We evaluate our metareinforcement learning framework on four benchmarks with a diverse task distributions, in which our approach outperforms prior works by improving training efficiency (up to 400x) and testing efficiency with better asymptotic performance (up to 300%) while effectively mitigating the metaoverfitting by a large margin (up to 75%). Our contributions can be summarized as follows:

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We propose a sampleefficient metaRL algorithm that achieves the stateoftheart performances on multiple benchmarks with diverse task distributions.

We present a dualagents design with a reward shaping strategy that explicitly optimizes for the ability for task exploration and mitigates metaoverfitting.

We develop a contextaware graph network for task inference that models the dependency relations between experience data in order to efficiently infer task posterior.
2. Related work
2.1. Metareinforcement Learning
Prior meta reinforcement learning methods can be categorized into the following three lines of work.
The first line of work adopts a learningtolearn strategy finn2017model; stadie2018some; gupta2018meta; rothfuss2018promp; xu2018learning. In particular, MAML finn2017model metalearns a model initialization from which to adapt the parameters with policy gradient methods. To tackle issues in computing secondorder derivatives for MAML, ProMP rothfuss2018promp
further proposes a lowvariance curvature estimator to perform proximal policy optimization that bounds the policy changeRecently, MAESN
gupta2018meta improves MAML with more temporally coherent exploration by injecting structured noise via a latent variable conditioned policy, and enables fast learning of exploration strategies.The second category of approaches uses recurrent or recursive models to directly metalearn a function that takes experiences as input and generates a policy for an agent mishra2017simple; reiforcelearn; rlsquared. Among them, rlsquared trains a recurrent agent with onpolicy metaepisodes that comprise a sequence of exploration and taskfulfillment episodes, which aims to maximize the expected return of the taskfulfillment episode. Their method essentially learns to extract task information from the first few rounds of exploration, encoded in the latent states of its RNN, and complete the task in the final episode based on the known task information (latent states).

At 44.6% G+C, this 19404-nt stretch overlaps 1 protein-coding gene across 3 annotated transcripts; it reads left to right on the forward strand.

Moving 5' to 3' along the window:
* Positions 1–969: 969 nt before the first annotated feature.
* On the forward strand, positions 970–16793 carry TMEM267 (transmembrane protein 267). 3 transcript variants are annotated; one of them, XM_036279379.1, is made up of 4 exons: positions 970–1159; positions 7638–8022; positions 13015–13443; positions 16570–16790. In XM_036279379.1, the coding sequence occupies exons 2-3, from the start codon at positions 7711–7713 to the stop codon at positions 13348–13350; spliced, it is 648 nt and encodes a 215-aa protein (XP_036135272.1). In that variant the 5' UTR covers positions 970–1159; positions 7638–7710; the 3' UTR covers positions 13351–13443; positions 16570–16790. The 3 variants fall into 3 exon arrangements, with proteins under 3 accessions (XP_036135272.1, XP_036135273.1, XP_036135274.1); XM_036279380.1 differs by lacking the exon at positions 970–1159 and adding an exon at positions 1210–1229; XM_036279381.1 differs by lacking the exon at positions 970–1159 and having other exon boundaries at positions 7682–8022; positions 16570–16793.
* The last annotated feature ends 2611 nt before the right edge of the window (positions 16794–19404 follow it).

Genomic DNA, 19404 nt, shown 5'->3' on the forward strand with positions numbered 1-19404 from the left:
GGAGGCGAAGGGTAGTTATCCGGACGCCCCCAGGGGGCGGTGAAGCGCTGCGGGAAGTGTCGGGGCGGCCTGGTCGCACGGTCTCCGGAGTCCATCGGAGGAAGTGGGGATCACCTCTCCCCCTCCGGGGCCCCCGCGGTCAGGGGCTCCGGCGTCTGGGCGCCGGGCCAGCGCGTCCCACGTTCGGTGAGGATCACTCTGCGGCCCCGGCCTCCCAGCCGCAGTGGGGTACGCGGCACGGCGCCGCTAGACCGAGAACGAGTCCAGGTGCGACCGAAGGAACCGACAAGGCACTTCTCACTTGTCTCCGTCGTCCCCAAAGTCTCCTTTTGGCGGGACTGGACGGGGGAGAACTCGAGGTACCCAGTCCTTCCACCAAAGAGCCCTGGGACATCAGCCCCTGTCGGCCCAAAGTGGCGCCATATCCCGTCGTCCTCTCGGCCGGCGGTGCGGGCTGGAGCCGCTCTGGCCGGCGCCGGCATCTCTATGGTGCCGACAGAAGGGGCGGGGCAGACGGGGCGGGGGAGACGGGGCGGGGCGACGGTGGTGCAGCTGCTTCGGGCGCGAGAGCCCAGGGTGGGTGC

The first two groups of work often learn a single policy to perform exploration for policy adaptation and taskfulfillment, which overloads the agent with two distinct objectives. By contrast, we learn two separate policies, one focusing on exploration for policy adaptation and the other for taskfulfillment.
In the third line of work, rakelly2019efficient and taskinf propose to first infer task with task experiences and adapts the agent according to the task knowledge. Framing metaRL as a POMDP problem with probabilistic inference, taskinf formulate task inference as belief state in POMDP, and learn the inference procedure in a supervised manner with privileged information as ground truth. PEARL rakelly2019efficient learns to infer tasks in an unsupervised manner by introducing an extra reconstruction term and incorporates offpolicy learning to improve sample efficiency. However, both approaches ignore the role of exploration in task inference, and PEARL suffers from traintest mismatch in the data distribution for task inference.
By contrast, we propose to further disentangle metaRL into taskexploration, taskinference and taskfulfillment, and introduce an exploration policy within a variational EM formulation. Our method enhances the inference procedure via active task exploration and effective task inference, achieves dataefficiency both in metatrain and metatest, and mitigates metaoverfitting.
2.2. Relational Modeling on Sets
The problem of inference on a set of samples has been widely explored in literature battaglia2018relational; gilmer2017neural; li2015gated; bruna2013spectral; kipf2016semi; hamilton2017inductive, and here we focus on those approaches that learn a permutationinvariant and input sizeagnostic model.
DeepSets zaheer2017deep proposes a general design principles for permutation invariant functions on sets. As an instantiation, Sets2Sets vinyals2015order
encodes a set using an attention mechanism, which retrieves vectors in a manner immune to the shuffle of memory and accepts variable size of inputs. However, they typically do not consider relations among input elements, which is critical for modeling short experiences for task inference.